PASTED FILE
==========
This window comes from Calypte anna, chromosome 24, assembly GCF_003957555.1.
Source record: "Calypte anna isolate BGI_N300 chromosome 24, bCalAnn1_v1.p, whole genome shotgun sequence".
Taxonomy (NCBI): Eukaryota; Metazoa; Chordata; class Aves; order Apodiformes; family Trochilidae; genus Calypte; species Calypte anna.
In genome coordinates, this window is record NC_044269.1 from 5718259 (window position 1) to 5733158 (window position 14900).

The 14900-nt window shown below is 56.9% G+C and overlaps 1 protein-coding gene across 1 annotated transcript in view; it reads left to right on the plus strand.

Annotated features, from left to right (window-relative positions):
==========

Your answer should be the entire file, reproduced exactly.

This window comes from Calypte anna, chromosome 24, assembly GCF_003957555.1.
Source record: "Calypte anna isolate BGI_N300 chromosome 24, bCalAnn1_v1.p, whole genome shotgun sequence".
Taxonomy (NCBI): Eukaryota; Metazoa; Chordata; class Aves; order Apodiformes; family Trochilidae; genus Calypte; species Calypte anna.
In genome coordinates, this window is record NC_044269.1 from 5718259 (window position 1) to 5733158 (window position 14900).

The 14900-nt window shown below is 56.9% G+C and overlaps 1 protein-coding gene across 1 annotated transcript in view; it reads left to right on the plus strand.

Annotated features, from left to right (window-relative positions):